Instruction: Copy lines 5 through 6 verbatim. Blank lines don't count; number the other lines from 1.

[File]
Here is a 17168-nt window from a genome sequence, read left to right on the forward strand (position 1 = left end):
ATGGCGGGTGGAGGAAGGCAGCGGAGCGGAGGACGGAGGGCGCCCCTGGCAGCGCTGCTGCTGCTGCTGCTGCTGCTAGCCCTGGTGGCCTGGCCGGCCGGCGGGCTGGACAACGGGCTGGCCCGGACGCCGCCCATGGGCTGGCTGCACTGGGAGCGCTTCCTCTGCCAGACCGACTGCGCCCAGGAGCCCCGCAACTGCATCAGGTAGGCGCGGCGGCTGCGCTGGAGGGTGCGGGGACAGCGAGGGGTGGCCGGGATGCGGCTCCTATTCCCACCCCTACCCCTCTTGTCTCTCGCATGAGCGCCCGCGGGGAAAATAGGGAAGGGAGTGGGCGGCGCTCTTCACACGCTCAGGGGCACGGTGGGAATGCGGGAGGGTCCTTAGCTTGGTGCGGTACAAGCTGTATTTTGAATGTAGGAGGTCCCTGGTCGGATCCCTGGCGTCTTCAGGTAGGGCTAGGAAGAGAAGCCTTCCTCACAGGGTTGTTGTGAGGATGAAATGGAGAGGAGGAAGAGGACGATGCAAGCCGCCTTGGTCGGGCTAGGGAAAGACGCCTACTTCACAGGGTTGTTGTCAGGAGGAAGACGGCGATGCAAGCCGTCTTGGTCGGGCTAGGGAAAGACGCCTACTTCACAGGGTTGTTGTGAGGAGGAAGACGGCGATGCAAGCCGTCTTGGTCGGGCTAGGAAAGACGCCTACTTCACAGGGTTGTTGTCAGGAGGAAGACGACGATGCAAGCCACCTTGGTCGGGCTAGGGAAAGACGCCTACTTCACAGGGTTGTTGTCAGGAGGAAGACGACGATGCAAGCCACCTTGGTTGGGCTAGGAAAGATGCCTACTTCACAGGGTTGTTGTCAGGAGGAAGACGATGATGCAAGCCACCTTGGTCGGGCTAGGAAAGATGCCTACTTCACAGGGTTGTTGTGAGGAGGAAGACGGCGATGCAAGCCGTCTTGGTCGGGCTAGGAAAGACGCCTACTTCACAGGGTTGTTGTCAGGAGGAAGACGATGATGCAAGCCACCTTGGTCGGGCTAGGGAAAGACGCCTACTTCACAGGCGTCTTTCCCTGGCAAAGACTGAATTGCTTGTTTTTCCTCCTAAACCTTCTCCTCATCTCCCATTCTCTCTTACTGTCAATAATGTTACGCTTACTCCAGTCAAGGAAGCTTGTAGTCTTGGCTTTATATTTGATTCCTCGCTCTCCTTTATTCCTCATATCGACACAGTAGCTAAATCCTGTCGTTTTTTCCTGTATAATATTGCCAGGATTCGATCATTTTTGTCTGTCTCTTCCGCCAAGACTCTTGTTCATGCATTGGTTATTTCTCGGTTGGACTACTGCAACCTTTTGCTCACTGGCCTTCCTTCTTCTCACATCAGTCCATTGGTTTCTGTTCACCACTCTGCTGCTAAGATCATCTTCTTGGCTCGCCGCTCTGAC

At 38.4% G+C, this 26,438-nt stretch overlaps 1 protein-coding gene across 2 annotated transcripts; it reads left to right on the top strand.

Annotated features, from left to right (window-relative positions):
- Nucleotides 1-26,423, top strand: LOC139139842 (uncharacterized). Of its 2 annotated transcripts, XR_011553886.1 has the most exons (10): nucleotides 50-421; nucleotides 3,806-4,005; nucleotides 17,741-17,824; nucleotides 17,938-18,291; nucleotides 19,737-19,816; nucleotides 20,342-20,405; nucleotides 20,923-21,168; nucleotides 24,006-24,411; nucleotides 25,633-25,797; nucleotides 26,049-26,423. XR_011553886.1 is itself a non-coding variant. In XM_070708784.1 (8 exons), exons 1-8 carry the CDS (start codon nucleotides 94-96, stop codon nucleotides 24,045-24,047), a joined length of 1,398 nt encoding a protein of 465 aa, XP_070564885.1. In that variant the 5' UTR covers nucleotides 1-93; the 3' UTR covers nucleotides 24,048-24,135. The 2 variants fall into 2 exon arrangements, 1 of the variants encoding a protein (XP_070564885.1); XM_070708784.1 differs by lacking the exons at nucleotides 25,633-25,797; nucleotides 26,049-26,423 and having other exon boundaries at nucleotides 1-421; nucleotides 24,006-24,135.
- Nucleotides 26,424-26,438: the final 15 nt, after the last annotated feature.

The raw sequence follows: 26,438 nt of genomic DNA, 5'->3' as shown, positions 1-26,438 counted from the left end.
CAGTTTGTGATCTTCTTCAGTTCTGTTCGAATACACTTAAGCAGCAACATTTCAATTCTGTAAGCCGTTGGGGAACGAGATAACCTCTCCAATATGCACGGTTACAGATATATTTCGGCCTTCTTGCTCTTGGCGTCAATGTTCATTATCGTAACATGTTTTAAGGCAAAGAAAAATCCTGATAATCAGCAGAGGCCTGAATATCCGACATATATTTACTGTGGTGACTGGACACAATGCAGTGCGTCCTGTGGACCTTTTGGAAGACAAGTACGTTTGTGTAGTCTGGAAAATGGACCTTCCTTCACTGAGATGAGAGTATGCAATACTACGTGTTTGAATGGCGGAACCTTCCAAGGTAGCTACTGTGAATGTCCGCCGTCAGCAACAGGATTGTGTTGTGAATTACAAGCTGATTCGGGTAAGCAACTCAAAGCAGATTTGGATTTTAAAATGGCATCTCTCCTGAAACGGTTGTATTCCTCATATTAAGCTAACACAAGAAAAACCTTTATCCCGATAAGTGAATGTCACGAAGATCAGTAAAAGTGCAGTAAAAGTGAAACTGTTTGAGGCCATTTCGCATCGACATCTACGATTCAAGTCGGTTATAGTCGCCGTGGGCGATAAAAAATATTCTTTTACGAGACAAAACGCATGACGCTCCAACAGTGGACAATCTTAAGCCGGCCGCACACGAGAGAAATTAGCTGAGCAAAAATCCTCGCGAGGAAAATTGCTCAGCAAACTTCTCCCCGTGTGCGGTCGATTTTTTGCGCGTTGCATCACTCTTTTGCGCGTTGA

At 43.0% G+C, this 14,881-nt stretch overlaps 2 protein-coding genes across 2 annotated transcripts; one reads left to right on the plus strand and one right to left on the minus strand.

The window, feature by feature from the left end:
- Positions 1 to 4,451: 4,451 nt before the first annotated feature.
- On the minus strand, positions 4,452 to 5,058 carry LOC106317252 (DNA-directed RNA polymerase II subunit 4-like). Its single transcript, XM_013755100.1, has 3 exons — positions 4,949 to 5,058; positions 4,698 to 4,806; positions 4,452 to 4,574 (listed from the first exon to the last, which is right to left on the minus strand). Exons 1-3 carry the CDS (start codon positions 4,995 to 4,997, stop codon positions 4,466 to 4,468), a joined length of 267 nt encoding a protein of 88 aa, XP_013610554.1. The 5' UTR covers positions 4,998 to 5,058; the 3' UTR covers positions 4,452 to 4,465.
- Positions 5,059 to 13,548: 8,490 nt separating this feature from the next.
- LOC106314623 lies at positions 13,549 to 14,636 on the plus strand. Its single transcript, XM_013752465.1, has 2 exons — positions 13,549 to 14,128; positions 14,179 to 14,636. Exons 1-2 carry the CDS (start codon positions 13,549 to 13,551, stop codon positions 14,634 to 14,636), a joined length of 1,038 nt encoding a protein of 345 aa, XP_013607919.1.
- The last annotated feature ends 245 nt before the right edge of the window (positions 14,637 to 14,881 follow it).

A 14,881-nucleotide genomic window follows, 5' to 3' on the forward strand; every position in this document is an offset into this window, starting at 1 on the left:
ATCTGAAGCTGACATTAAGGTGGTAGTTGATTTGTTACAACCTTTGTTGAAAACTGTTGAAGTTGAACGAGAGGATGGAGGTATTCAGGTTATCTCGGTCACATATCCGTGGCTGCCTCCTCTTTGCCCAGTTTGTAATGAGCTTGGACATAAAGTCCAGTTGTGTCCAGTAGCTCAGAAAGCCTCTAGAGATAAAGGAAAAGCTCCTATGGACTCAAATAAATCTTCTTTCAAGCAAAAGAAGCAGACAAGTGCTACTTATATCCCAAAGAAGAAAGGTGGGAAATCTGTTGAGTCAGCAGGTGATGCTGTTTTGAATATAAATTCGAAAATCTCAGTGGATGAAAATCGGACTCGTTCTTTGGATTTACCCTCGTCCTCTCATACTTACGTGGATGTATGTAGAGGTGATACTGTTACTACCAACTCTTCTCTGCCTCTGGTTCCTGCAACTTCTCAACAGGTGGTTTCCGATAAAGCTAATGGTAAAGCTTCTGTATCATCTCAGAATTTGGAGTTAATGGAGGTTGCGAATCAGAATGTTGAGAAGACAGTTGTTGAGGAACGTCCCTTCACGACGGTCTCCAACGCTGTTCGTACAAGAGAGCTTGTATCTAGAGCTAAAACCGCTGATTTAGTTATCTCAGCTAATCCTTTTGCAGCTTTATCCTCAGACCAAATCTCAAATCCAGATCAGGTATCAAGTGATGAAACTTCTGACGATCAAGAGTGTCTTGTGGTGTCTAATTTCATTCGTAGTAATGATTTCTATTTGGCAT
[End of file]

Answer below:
- Nucleotides 1-26,423, top strand: LOC139139842 (uncharacterized). Of its 2 annotated transcripts, XR_011553886.1 has the most exons (10): nucleotides 50-421; nucleotides 3,806-4,005; nucleotides 17,741-17,824; nucleotides 17,938-18,291; nucleotides 19,737-19,816; nucleotides 20,342-20,405; nucleotides 20,923-21,168; nucleotides 24,006-24,411; nucleotides 25,633-25,797; nucleotides 26,049-26,423. XR_011553886.1 is itself a non-coding variant. In XM_070708784.1 (8 exons), exons 1-8 carry the CDS (start codon nucleotides 94-96, stop codon nucleotides 24,045-24,047), a joined length of 1,398 nt encoding a protein of 465 aa, XP_070564885.1. In that variant the 5' UTR covers nucleotides 1-93; the 3' UTR covers nucleotides 24,048-24,135. The 2 variants fall into 2 exon arrangements, 1 of the variants encoding a protein (XP_070564885.1); XM_070708784.1 differs by lacking the exons at nucleotides 25,633-25,797; nucleotides 26,049-26,423 and having other exon boundaries at nucleotides 1-421; nucleotides 24,006-24,135.
- Nucleotides 26,424-26,438: the final 15 nt, after the last annotated feature.